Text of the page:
It was these strategic, political, and socio-economic disasters that had to be overcome, and it was his ability to do so that explains the emergence of Putin. He was, originally, a Westernizer like the other post-Soviet leaders but, like millions of Russians, he had to face the tragedy of his country’s decomposition. His whole policy was to restore the state and put Russia back on its feet. His success at all levels earned him his well-known popularity in Russia, as well as generating a deep, visceral, Pavlovian hatred from US imperialists who cannot put up with countries capable of defending their sovereign interests, even less when they are large countries against which the use of military means is hazardous. From their standpoint, drunken Yeltsin’s weak, easy-to-exploit Russia was preferable.

Alarmed by NATO’s advance, Russia increasingly appealed to the West to heed its concerns, to take into account its security needs, instead of continuing a dangerous expansion, and to think in terms of global security for all. In February 2007, Putin made a famous speech in Munich insisting on state sovereignty, criticizing US unilateralism, and emphasizing international law which was being flouted by the “only superpower”. Nothing changed. The United States was in a hubris of power, viewing itself as an “exceptional” and “indispensable” country, believing in the “end of history”, favoring steamroller globalization, and celebrating the disappearance of States (except the United States). American authorities saw Russia as a negligible quantity to be pushed into a corner. Advancing inexorably, intervening everywhere, the United States included the entire world in its planetary imperialism. Russia was just one piece among many. Elsewhere, multiple operations of an expansionist nature were taking place without interruption under various pretexts (“war on terrorism”, “defense of human rights and democracy”, a crusade against a demonized leader, etc.)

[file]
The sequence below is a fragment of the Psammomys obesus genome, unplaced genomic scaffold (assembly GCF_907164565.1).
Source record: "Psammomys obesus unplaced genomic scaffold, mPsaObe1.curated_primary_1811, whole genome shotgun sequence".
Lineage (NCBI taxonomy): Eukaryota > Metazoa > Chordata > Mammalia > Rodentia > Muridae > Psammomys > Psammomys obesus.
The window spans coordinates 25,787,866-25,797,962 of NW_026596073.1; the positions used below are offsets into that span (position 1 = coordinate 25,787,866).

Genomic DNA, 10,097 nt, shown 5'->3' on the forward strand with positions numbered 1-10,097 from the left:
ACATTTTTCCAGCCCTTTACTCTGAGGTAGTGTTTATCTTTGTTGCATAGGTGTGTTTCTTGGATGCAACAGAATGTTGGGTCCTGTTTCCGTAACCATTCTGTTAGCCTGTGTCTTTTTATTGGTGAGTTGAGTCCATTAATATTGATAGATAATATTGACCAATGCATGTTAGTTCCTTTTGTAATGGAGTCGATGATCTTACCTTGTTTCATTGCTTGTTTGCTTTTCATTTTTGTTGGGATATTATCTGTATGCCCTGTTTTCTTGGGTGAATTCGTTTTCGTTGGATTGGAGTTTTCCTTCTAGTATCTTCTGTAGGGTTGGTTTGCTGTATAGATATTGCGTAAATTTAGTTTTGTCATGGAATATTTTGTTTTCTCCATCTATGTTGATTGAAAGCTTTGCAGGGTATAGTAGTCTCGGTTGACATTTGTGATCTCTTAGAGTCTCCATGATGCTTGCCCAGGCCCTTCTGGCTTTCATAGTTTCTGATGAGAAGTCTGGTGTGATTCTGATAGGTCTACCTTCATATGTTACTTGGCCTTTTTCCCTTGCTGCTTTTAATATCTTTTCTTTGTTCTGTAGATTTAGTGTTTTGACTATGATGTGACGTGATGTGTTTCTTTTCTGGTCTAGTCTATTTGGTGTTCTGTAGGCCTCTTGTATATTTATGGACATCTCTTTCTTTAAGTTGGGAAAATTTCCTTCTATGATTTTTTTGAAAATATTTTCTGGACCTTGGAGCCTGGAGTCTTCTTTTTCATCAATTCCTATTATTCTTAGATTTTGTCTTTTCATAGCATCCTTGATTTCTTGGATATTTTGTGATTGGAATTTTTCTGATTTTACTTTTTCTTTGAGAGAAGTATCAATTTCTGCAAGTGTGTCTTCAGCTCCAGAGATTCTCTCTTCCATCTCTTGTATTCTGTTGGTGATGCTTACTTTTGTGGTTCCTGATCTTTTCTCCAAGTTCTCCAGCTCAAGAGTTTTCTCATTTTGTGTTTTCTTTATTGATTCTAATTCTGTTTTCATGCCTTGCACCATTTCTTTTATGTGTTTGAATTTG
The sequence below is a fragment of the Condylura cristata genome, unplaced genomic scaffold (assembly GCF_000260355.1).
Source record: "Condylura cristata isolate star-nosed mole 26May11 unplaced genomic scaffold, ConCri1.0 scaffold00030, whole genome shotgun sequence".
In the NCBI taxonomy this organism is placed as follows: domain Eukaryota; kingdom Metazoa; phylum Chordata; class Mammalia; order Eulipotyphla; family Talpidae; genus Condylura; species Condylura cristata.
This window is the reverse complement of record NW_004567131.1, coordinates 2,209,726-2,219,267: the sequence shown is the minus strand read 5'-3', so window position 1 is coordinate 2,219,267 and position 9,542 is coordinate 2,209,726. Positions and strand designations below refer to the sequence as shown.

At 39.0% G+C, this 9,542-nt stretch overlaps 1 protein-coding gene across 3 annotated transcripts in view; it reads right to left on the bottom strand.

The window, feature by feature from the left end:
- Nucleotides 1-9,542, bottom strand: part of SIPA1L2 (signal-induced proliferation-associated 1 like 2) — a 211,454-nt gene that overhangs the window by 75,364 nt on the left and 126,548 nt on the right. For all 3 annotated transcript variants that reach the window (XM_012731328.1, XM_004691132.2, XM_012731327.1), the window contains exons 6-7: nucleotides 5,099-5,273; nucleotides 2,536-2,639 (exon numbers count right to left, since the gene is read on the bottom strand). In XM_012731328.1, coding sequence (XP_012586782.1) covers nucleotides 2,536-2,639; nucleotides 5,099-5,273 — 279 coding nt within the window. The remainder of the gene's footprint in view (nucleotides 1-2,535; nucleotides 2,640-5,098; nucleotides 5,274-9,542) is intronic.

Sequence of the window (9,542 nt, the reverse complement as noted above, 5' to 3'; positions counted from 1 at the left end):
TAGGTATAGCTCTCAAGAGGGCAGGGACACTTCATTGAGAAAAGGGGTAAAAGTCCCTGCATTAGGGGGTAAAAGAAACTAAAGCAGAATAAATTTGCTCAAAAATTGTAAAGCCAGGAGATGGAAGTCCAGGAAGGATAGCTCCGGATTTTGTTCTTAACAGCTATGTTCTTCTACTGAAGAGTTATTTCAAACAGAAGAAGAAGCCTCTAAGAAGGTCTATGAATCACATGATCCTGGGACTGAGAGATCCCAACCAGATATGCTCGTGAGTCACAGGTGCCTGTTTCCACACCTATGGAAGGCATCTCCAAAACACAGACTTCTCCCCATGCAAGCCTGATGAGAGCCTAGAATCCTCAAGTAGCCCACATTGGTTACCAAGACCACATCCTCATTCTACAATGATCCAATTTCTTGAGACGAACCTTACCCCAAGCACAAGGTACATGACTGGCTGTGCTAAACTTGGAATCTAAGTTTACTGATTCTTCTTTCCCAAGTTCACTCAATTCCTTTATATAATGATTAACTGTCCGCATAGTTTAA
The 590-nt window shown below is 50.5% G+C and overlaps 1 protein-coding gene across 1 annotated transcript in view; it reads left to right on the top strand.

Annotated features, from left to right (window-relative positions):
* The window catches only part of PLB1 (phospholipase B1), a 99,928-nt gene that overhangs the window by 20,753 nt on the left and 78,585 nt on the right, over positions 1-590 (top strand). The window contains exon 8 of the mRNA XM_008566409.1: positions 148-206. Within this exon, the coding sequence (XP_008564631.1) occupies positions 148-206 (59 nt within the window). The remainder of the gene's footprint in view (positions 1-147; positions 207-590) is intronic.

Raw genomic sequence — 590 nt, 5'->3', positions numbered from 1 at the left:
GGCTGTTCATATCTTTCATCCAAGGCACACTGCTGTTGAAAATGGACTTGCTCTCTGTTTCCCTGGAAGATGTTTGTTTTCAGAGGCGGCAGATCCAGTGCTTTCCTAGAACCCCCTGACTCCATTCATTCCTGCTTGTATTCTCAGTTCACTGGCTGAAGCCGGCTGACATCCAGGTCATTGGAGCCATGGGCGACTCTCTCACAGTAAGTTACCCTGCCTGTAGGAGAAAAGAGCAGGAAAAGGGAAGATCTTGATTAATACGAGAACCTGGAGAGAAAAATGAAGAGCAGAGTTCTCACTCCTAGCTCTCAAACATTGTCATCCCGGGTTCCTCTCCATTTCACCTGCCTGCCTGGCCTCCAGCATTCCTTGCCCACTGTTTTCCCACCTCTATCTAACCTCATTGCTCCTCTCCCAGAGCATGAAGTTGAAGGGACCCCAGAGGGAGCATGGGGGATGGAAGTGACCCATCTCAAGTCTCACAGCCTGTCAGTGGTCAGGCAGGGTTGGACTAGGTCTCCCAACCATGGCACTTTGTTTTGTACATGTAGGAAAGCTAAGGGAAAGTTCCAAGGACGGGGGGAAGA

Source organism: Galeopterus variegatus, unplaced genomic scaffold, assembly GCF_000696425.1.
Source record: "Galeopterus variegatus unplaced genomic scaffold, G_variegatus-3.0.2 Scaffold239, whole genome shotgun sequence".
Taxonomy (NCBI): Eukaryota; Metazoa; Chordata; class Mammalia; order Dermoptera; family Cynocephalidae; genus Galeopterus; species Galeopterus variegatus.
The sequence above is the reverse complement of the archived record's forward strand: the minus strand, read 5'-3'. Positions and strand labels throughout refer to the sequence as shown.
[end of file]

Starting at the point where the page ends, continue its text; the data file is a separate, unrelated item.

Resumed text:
Russia reacts

The tide began to turn in 2008 on two grounds. First, an economic crisis of the first order destroyed the myth of a happy globalization and the benefits of American hegemony. It was in the United States that the crisis began and it affected the whole world. At the same time, the partially or fully controlled economies of China and several countries in the South continued to grow. Discredit befell on the neoliberal model. Secondly, at the geostrategic level, Russia reacted militarily for the first time when its troops were attacked by the Georgia government born of the color “revolution” of 2003. This intervention was Russia’s first real reaction after years of paralysis in the face of international bullying. The rout of Georgian forces signaled Russia’s determination to protect its borders and put a stop to NATO expansionary projects.

Even so, Russia was not hostile to the West. It continued to appeal to reason and to the sense of collective interest, so much so that one could have wondered if Russian authorities were conscious of the intensity of Western hostility. Russia practiced a classic form of diplomacy coming from another era, taking place between diplomats, far from Western-style demagogic public relations spins, gutter sensationalism, and media hype, while being reviled and dragged through the mud by its interlocutors on all possible occasions and all matters. Foreign Minister Lavrov spoke of “our Western partners”, as they were stigmatizing his country. This was probably a residue of the 1990 hopes of joining the West by being conciliatory.